Happy Valentine's Day
Greetings. Yes. I have been neglecting my blog and you. I miss my little community of friends and wish I were more disciplined to do my weekly posts. I will try to be a little more diligent, friends.
It's mid February and we are in the grips of a Colorado winter, thankful for the moisture since the Weather People--those pretty, sweet, smart young women who deliver the grim weather new reports with a smile, outside in the elements, dressed in chic winter coats and faux fur hats--reminded us of the reality of a warm (?) dry winter who remind us that we are officially in a drought, dreaded news for us here in the northern part of the state who hope for green pastures and abundant hay in the summer. Thus we have snow on the ground, not a huge amount, but it is a mere eleven degrees out there with bright sunshine that promises to warm up the day, with more snow in the forecast. We remind each other that it is February; it is winter; and it is Colorado. But enough about the weather. It will change in awhile, anyway.
My first mosaic pretty much shows what I have been doing: Sewing for the girls, the 18 inch ones. I do enjoy sewing for them because they are are patient with the fittings and always love what I make for them regardless of the color or style or fabric.
The two dolls pictured are Target dolls, Our Generation. Both rescued from the dreadful toy bins at the thrift store. The price of these dolls is climbing. Last year I picked up a couple of Madame Alexander dolls for two to three dollars; the cute little red head was fifteen dollars. You will not find American Girl dolls in a thrift store either. Used, you will find them on eBay and Craig's List.
If you want to know more about the patterns, email me and I'll be glad to share them with you. The first dress and the American Native dress come from a book of patterns by Joan Hinds. This book has dresses of the decades beginning in 1700 through 1950. The patterns are very easy to sew. They come on a CD and are scaled to print out the perfect size. The little Edwardian dress pattern comes from a website specializing in doll clothes: Pixie Fair. Click on the link to see the pattern. The site also offers free patterns. You order the pattern then download it and it prints to the correct style.
I buy most of my fabric at the the thrift store when I see a piece that calls out to me. I am acquiring quite a stash. I am also trying to use up my stash of notions and materials that I have collected over the years. My sister-in-law gave me a piece of doe skin leather that I will make a more authentic American Native dress. For this first one, I used faux suede. It was a very easy pattern to sew. I still have to finish the little moccasins. I've purchased a dark complected Madame Alexander doll on eBay with long black braids as my native doll. She'll be here tomorrow. I can't wait to meet her.
I also need to catch you up on the equine members of the family. The boys are doing well, sort of. We noticed that Pop, the pony was shying at shadows, stumbling, and not quite sure as to where to go sometimes when he had his UV protective mask on. One day as Jen helped Lily ride, the light caught Pop's left eye just right so that she could see a cloudiness in his eye. The vet confirmed that he is blind in that eye and partially blind in the other eye. She says that blind horses do quite well and with Sundance as his buddy, he gets along very well. In fact, Doc Autumn told us that he has been blind for a very long time and that he probably had the condition long before we got him. He turns 30 this years and still has spunk.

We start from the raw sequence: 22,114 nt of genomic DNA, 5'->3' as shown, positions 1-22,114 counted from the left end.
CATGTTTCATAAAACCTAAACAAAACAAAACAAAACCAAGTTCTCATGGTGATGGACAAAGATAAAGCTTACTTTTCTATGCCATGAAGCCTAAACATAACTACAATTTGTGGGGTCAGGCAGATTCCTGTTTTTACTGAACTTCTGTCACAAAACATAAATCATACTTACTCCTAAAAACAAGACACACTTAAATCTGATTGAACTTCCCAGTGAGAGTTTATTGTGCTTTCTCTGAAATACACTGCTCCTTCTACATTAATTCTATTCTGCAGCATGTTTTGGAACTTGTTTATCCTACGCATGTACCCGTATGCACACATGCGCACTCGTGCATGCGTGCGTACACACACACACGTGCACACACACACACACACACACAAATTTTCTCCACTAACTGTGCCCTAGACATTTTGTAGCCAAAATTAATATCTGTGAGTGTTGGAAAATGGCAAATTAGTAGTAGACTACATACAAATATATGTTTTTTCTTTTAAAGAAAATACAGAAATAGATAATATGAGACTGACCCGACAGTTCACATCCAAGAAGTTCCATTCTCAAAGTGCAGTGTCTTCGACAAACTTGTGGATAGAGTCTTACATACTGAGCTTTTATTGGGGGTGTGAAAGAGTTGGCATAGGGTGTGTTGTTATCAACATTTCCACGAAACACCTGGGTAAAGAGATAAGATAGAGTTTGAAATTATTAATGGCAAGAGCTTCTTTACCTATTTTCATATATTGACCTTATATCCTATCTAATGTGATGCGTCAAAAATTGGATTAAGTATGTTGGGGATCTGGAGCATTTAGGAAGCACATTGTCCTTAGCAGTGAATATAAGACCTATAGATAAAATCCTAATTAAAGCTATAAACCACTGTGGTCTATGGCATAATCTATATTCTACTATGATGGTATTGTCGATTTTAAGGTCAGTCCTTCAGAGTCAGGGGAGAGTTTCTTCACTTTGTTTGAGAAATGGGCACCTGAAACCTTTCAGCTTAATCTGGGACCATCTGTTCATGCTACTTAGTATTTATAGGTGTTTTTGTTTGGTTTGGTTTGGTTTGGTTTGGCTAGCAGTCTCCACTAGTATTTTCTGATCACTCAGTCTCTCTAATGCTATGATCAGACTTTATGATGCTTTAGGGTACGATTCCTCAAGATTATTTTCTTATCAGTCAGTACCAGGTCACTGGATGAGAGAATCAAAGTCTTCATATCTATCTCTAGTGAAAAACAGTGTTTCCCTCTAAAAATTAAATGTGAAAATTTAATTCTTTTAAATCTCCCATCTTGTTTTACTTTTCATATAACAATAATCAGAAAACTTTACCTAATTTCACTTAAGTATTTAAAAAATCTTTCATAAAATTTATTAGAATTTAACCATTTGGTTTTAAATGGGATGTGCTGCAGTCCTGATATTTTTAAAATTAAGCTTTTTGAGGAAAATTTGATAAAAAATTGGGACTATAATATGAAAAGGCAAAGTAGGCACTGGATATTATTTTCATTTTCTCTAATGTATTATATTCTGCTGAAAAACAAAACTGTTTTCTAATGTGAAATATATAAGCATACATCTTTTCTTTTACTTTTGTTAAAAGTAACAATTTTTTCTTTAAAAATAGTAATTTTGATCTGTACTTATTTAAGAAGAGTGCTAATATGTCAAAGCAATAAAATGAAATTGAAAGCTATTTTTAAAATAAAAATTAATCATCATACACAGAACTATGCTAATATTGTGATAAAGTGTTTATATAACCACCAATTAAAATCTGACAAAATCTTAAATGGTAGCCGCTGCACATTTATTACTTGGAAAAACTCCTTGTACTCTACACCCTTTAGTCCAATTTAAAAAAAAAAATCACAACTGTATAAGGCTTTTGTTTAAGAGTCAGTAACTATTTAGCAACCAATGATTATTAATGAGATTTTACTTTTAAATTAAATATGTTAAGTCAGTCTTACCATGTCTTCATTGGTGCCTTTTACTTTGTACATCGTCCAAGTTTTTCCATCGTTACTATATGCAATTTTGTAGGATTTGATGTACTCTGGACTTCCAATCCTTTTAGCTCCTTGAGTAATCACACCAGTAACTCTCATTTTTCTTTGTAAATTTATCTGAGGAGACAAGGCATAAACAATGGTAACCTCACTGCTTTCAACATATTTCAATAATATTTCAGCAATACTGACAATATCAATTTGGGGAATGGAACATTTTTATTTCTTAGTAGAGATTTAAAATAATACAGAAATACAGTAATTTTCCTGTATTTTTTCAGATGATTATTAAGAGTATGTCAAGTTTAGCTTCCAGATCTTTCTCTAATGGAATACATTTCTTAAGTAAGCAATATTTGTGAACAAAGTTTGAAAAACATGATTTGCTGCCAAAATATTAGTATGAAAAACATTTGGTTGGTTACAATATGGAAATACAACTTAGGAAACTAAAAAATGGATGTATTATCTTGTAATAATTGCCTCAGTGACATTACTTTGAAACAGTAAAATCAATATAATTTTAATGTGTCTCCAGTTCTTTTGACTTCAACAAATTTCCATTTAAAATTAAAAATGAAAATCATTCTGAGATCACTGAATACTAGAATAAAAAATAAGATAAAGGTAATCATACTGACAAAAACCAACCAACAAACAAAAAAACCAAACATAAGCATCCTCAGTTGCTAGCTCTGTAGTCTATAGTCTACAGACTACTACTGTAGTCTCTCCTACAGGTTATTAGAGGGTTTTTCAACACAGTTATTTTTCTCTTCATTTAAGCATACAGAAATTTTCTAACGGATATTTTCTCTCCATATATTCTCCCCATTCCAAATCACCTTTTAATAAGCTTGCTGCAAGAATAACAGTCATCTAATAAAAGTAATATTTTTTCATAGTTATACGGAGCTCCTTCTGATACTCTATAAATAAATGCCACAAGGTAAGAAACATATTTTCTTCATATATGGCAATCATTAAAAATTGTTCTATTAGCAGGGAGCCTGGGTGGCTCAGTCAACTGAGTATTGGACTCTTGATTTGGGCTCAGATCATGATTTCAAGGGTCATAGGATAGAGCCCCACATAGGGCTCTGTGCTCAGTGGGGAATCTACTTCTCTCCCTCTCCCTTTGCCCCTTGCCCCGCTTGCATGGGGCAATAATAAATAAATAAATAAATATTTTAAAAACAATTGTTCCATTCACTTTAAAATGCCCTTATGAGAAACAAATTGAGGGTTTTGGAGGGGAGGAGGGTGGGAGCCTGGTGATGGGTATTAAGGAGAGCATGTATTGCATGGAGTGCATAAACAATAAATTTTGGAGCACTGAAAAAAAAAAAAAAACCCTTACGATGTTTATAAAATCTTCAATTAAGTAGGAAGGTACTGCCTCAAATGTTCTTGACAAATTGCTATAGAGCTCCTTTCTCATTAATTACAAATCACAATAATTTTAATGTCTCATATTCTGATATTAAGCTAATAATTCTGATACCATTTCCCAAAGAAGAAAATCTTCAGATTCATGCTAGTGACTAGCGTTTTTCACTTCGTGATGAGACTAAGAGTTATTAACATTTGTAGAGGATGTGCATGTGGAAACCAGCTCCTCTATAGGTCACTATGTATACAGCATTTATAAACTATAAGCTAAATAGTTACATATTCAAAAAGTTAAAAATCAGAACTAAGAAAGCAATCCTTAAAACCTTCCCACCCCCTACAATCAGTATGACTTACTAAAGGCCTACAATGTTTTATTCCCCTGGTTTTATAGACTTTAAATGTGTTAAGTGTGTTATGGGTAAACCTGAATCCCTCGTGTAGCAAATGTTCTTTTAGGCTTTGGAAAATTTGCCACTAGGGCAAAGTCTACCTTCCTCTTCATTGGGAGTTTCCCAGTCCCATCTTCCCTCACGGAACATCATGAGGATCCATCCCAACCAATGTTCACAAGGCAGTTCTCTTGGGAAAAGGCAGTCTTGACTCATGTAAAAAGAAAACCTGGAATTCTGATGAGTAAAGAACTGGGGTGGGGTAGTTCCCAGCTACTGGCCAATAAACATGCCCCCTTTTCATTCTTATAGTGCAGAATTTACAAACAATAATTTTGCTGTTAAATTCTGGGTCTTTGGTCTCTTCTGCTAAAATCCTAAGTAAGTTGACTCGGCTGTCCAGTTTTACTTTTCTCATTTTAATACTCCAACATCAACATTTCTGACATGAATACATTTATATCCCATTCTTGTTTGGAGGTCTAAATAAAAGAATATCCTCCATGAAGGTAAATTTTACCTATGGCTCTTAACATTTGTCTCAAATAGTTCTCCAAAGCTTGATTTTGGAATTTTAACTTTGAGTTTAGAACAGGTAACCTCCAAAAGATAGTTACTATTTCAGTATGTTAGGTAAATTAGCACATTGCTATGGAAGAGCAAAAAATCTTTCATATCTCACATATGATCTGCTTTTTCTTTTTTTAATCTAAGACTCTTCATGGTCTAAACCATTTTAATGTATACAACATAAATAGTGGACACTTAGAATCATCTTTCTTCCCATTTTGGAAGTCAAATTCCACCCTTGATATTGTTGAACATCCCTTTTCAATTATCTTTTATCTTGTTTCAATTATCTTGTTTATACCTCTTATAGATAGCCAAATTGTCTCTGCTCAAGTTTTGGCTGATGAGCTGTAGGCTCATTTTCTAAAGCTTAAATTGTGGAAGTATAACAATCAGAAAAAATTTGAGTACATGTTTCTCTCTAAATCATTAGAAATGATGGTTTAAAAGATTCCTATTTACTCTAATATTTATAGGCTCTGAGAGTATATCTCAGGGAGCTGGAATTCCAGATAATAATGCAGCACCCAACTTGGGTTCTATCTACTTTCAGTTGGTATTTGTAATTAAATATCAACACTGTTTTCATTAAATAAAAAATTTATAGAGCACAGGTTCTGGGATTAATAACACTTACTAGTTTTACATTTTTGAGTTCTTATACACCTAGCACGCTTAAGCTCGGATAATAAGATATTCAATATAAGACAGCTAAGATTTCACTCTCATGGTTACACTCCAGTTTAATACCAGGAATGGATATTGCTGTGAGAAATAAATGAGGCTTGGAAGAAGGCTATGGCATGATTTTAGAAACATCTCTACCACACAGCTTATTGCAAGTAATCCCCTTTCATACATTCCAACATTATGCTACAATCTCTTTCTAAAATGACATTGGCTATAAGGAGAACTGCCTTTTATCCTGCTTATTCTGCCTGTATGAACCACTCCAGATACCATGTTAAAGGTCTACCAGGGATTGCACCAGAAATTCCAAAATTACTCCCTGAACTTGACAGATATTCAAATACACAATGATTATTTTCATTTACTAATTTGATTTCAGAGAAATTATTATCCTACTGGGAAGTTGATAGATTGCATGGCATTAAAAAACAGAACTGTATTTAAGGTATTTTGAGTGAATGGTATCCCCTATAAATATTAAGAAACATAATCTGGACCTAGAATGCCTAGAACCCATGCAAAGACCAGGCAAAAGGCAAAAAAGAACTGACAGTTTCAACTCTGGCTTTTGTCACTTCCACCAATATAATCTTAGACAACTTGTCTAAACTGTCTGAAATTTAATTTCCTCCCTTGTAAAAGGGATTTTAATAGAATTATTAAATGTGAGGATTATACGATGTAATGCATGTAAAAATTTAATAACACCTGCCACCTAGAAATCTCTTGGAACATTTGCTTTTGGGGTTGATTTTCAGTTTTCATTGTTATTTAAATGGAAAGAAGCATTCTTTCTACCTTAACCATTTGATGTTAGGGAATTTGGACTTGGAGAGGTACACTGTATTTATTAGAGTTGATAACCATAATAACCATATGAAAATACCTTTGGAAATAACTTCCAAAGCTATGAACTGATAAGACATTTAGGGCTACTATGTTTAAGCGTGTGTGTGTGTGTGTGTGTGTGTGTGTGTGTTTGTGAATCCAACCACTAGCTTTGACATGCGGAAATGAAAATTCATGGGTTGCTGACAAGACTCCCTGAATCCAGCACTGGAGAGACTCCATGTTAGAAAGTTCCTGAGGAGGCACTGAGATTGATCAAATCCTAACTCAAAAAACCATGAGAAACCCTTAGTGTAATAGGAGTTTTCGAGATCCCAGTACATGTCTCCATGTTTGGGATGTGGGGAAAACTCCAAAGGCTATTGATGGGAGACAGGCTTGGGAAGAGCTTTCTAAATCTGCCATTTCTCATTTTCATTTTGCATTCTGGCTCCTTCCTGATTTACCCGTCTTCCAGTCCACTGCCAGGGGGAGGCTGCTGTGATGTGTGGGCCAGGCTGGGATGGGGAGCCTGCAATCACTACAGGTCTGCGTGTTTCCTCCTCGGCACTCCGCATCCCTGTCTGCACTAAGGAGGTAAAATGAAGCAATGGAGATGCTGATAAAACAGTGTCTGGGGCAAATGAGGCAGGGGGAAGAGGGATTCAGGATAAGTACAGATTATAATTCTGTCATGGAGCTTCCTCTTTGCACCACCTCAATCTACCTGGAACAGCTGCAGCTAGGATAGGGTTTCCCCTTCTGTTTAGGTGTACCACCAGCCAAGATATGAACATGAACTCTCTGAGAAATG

Sundance, the golden boy, has more problems that poor Jen is trying to sort out. Basically he is lame. She has had a chiropractor work on him, put him an arthritis medication for dogs only--but also prescribed for horses--, and now he is on butazoline. Once used in humans for gout and arthritis, it is still used in horses for inflammation. But he has a lameness in the right hind quarter that suggests two problems: sciatica or even a cracked pelvis that will take months to heal. He will a begin around of shots soon to help his joints make lubrication fluid. Jen is heart broken. She had hoped to be able to ride Sundance with her girls this summer.
Ellie and Lucy both have horses now at their house. Ellie's horse has problems, too, that we are trying to figure out. Right now Jen is researching the possibility that Honey might have stomach ulcers. The horse's stomach can be scoped with may or may not locate the ulcer and it is an expensive procedure, so she is trying to figure out how to help the mare get to feeling better.
Horses are big animals and when they get sick or injured, it is often expensive to diagnose and treat their problems. Surprisingly, they are treated with much the same medications as humans are such as omperzole for ulcers, for example. Such treatments for horses are very expensive, so Jen is looking for alternatives, wanting to find homeopathic ways to heal Ellie's mare.
With Spring just around the corner, we are beginning to think ahead to spring gardening. While we have more snow yet to come, with March our heaviest snow month--if you can believe that.
That that winds up this post. I'm joining Maggie at Life in Normandy for Mosaic Monday. See you there.
Have a fabulous week. Thanks visiting.